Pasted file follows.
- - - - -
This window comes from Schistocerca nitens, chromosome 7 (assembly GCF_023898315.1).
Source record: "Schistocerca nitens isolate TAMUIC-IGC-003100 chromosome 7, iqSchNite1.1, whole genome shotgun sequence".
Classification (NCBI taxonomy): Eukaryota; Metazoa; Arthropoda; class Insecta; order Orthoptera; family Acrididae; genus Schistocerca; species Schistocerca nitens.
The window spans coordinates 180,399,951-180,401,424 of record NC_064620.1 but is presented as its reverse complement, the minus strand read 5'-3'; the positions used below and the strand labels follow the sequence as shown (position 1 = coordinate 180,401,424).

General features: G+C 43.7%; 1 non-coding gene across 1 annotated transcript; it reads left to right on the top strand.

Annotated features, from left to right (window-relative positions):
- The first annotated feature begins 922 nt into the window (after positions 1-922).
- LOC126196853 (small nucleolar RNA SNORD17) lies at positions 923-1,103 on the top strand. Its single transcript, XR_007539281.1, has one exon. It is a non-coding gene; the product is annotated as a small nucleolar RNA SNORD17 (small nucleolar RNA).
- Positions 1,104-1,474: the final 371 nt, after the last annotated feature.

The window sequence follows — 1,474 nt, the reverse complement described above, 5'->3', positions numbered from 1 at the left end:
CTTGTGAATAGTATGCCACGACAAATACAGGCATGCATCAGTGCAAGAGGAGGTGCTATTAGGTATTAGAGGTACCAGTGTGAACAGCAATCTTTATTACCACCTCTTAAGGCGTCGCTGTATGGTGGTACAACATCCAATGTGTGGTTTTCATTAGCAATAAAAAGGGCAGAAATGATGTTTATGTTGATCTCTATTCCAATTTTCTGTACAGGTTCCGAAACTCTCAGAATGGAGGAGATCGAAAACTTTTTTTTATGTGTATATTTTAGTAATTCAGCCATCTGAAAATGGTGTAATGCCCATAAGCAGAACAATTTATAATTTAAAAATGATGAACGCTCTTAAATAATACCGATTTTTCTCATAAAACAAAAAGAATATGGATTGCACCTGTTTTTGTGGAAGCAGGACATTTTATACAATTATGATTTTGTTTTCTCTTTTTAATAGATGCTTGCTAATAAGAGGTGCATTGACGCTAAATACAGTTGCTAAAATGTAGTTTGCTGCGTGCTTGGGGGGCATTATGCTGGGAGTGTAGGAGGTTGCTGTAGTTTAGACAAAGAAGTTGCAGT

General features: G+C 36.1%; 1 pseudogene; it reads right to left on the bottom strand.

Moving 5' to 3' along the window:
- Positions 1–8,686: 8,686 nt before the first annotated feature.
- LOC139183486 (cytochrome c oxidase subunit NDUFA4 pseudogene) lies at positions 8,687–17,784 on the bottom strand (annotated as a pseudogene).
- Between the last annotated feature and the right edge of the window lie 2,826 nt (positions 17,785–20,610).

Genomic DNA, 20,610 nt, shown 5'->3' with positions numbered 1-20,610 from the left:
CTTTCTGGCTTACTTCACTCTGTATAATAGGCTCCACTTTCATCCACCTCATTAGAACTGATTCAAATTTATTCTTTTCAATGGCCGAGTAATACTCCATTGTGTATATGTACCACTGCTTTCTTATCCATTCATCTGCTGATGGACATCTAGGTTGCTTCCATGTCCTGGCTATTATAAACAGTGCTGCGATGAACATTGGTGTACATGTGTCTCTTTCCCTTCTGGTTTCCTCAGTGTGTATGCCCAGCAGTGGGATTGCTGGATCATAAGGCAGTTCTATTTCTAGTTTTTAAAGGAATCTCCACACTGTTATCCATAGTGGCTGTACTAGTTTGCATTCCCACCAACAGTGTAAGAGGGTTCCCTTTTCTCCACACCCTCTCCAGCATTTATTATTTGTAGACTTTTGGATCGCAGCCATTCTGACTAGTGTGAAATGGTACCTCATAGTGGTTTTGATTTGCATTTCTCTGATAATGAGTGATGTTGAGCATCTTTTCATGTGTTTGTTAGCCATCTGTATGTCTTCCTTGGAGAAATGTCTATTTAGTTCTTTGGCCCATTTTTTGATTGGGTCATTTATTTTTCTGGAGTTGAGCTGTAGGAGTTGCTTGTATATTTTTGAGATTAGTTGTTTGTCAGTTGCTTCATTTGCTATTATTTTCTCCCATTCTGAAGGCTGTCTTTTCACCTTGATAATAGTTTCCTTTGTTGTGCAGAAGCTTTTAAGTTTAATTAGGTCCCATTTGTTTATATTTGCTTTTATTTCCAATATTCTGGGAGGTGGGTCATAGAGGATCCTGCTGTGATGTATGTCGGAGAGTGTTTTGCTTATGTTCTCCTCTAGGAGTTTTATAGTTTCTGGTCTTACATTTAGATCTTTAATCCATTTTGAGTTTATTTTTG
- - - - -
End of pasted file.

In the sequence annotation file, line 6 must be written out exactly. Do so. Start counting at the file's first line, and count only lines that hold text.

Annotated features, from left to right (window-relative positions):